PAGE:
International law is much debated and discussed, but poorly understood. Does international law matter, or do states regularly violate it with impunity? If international law is of no importance, then why do states devote so much energy to negotiating treaties and providing legal defenses for their actions? In turn, if international law does matter, why does it reflect the interests of powerful states, why does it change so often, and why are violations of international law usually not punished?
In this book, Jack Goldsmith and Eric Posner argue that international law matters but that it is less powerful and less significant than public officials, legal experts, and the media believe. International law, they contend, is simply a product of states pursuing their interests on the international stage. It does not pull states towards compliance contrary to their interests, and the possibilities for what it can achieve are limited. It follows that many global problems are simply unsolvable.
The book has important implications for debates about the role of international law in the foreign policy of the United States and other nations. The authors see international law as an instrument for advancing national policy, but one that is precarious and delicate, constantly changing in unpredictable ways based on non-legal changes in international politics. They believe that efforts to replace international politics with international law rest on unjustified optimism about international law's past accomplishments and present capacities.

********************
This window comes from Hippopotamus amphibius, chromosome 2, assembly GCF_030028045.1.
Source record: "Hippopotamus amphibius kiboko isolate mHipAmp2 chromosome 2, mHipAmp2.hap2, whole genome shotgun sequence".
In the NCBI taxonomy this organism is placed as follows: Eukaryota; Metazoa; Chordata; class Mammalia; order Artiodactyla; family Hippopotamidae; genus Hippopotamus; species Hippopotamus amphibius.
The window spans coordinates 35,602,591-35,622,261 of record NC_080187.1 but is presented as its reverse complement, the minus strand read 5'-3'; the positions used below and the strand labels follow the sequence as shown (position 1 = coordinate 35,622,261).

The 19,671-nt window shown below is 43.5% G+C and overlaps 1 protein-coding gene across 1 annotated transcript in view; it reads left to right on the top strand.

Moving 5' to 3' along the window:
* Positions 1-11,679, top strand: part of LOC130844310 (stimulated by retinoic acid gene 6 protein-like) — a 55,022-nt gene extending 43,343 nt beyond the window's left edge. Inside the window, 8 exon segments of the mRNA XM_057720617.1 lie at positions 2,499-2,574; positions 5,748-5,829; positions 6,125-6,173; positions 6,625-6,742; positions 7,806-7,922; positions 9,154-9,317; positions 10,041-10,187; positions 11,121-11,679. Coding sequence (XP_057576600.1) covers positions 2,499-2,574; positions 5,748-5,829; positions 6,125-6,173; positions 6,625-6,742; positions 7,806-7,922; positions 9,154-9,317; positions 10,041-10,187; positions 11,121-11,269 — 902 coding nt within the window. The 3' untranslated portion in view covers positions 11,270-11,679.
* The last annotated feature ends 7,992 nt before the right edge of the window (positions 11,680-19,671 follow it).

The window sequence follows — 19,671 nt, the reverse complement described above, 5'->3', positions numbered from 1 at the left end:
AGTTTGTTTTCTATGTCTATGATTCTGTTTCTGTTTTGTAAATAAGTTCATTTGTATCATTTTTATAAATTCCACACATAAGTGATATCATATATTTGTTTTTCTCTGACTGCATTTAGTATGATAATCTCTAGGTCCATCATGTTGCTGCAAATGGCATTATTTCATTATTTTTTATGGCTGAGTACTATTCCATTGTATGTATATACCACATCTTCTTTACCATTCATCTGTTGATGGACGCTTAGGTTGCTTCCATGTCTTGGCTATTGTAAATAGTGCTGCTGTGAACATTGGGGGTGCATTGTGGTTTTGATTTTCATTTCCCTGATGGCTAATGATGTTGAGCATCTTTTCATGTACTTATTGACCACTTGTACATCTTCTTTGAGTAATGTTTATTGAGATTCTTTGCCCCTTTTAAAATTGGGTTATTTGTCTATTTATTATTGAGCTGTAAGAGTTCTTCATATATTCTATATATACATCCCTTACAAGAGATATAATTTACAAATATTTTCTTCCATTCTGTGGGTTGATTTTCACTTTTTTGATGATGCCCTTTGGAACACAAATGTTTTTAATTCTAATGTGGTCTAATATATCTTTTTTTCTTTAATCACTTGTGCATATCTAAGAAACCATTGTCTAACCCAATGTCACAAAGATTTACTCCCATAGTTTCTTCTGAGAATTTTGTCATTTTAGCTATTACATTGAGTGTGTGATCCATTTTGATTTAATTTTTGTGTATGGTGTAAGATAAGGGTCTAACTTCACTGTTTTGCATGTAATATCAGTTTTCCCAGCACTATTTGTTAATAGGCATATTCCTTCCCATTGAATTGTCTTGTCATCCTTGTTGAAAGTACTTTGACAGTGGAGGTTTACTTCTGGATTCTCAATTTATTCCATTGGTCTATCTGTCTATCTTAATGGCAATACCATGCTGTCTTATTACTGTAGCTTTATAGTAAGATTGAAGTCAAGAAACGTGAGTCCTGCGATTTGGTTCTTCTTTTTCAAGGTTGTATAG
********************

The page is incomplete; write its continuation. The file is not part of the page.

Scholars have long debated why and when states comply with international law; one widely held view is that states do so out of a sense of moral obligation or a desire for legitimacy. This elegantly argued book by two noted law professors offers a simpler and more instrumental explanation: states agree to and follow international law only when it is in their national self-interest. Using elementary game theory, they build a framework that sees international law primarily as a tool for states seeking to solve "games" of cooperation. In their view, much of international law thus reflects a coincidence of interests rather than the embodiment of obligatory universal norms. The book has the virtues and liabilities of all simple rationalist theories. It neatly organizes a wide array of international rules and institutions and traces it all back to self-interested states. It also joins the effort to build bridges between the traditionally separate worlds of international law and international relations. But it leaves unexamined the deeper questions of how and why statesparticularly modern democraciesdefine their interests the way they do.